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SA inflation hits highest level for 2015

| Economic factors

South Africa's consumer inflation rate rose to 4.6% in May, the highest level this year and 0.1 of a percentage point higher than the corresponding annual rate of 4.5% in April 2015.

On average, prices increased by 0.3% between April 2015 and May 2015, Statistics SA announced on Wednesday.

The core inflation rate, which excludes food, non-alcoholic beverages, fuel and electricity costs, rose to 5.7% in May from 5.6% in April.

The food and non-alcoholic beverages index increased by 0.6% from April to May, while the annual rate decreased to 4.7% in May from 5.0% in April.

The components in the food and non-alcoholic beverages index contributing to the increase were fish (2.6%); bread and cereals (1.9%); other food (1.7%); sugar, sweets and desserts (1.3%); oils and fats (1.2%); cold beverages (0.9%); milk, eggs and cheese (0.7%); and hot beverages (0.1%).

The components which decreased were fruit (-4.6%) and vegetables (-1.4%).
 
The  transport index increased by 0.3% between April 2015 and May 2015. The annual rate lifted to -0.7% in May from -1.1% in April.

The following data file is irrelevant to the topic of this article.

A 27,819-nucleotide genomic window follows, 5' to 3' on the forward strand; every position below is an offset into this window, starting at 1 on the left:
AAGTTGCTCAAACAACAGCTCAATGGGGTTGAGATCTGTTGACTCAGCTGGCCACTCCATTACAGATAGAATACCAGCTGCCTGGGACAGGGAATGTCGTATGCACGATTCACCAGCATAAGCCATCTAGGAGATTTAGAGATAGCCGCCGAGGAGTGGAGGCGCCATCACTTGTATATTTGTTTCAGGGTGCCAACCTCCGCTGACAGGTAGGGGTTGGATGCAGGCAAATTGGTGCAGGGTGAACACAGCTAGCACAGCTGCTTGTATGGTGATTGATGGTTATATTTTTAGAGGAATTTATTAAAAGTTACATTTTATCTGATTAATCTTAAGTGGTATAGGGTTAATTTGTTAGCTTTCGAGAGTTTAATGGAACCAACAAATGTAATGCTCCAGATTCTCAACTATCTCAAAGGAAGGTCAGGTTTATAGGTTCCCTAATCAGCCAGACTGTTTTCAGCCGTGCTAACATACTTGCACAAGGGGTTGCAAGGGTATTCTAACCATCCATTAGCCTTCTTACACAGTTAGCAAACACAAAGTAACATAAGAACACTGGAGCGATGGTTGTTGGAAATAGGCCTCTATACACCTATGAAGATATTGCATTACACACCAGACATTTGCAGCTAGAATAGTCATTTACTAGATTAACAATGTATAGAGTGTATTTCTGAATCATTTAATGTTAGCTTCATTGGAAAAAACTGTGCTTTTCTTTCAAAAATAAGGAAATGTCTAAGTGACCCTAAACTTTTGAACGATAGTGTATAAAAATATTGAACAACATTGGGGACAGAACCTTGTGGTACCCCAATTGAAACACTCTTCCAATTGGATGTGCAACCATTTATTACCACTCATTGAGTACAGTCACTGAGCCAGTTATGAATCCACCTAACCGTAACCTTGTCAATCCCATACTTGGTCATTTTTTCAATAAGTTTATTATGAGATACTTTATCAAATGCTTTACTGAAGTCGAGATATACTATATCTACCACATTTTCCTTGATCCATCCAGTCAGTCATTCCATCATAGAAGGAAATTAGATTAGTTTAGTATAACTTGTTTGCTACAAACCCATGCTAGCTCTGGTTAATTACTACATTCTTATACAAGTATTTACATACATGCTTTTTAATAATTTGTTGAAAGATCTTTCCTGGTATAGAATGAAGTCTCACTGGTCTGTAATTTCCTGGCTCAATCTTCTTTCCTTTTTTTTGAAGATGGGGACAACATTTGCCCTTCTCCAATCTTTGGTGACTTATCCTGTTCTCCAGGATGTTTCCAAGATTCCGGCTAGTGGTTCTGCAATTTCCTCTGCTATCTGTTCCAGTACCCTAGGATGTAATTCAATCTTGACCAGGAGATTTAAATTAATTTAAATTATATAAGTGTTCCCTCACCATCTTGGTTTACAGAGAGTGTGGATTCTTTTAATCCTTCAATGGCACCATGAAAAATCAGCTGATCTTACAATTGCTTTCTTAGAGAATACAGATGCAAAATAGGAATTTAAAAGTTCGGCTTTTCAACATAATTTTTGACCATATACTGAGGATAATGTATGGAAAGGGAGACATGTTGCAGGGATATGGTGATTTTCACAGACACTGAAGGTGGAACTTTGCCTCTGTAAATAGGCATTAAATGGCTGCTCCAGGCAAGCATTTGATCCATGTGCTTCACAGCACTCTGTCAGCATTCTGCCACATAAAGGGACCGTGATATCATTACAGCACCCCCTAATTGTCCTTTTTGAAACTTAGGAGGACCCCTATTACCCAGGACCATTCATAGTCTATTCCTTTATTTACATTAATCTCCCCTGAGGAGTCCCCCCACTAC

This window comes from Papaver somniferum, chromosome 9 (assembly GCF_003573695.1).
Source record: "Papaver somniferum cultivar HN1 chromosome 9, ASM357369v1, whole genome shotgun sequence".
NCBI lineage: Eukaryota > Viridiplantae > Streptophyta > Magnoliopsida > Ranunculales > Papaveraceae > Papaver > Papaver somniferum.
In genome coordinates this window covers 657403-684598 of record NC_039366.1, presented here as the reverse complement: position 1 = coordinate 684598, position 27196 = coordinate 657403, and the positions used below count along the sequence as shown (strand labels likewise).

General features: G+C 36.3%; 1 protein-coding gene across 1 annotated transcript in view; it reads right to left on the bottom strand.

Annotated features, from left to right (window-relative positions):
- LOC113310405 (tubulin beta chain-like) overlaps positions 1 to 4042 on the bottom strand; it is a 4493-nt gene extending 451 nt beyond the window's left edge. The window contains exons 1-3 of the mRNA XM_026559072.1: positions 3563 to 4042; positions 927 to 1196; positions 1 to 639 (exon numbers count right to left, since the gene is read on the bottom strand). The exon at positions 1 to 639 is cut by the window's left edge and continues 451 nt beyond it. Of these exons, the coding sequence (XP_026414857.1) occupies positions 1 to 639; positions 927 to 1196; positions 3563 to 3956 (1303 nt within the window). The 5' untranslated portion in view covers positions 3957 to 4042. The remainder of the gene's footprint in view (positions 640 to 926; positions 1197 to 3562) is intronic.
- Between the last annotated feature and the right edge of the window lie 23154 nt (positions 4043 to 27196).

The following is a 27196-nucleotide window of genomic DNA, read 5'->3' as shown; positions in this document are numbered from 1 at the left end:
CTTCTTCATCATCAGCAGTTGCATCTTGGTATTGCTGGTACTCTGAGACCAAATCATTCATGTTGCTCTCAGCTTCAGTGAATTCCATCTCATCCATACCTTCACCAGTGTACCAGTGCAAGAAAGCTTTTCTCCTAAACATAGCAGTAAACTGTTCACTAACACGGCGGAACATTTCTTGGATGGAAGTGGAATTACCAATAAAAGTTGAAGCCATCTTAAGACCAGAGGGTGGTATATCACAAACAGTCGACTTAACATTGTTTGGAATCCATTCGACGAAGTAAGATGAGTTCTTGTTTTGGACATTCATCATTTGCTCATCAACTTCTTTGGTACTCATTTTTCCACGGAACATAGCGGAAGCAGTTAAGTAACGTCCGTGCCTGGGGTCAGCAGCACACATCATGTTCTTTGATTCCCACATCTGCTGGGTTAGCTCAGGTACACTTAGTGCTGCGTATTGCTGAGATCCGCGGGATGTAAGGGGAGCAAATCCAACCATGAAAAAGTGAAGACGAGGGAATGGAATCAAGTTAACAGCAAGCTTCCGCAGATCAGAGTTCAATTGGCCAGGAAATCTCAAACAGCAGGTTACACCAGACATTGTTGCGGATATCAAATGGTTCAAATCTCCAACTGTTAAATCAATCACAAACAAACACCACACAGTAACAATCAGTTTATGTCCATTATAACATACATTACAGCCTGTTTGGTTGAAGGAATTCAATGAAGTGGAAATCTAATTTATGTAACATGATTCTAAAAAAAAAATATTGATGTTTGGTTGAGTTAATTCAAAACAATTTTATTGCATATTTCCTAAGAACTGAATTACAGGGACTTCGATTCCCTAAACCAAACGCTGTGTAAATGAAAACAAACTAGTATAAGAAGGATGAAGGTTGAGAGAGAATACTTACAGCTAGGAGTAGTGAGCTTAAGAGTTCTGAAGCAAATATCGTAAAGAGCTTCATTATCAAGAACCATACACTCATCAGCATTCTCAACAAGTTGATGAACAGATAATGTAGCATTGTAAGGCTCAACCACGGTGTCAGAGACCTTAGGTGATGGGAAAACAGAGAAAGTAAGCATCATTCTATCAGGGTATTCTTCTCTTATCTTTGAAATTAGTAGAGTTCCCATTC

The provinces with an annual inflation rate lower than or equal to headline inflation were Gauteng (4.6%), North West (4.5%), Eastern Cape (4.4%), Mpumalanga (4.2%), KwaZulu-Natal (3.7%) and Limpopo (3.4%). The provinces with an annual inflation rate higher than headline inflation were Western Cape (5.1%), Free State (5.1%) and Northern Cape (4.8%).

Jacques du Toit, property analyst at Absa Home Loans, said headline consumer price inflation is forecast to rise for the rest of the year, with interest rates to be hiked before year-end and through 2016.

The South African Reserve Bank (Sarb) has kept the repo rate unchanged at 5.75% since July 2014, but has cautioned that the risks to inflation have increased. 

On June 12 Sarb deputy governor Daniel Mminele warned at a monetary policy conference in Johannesburg that the bank could change its monetary stance because of rising risks to the inflation outlook and a likely rate hike in the US by year-end.
 
 

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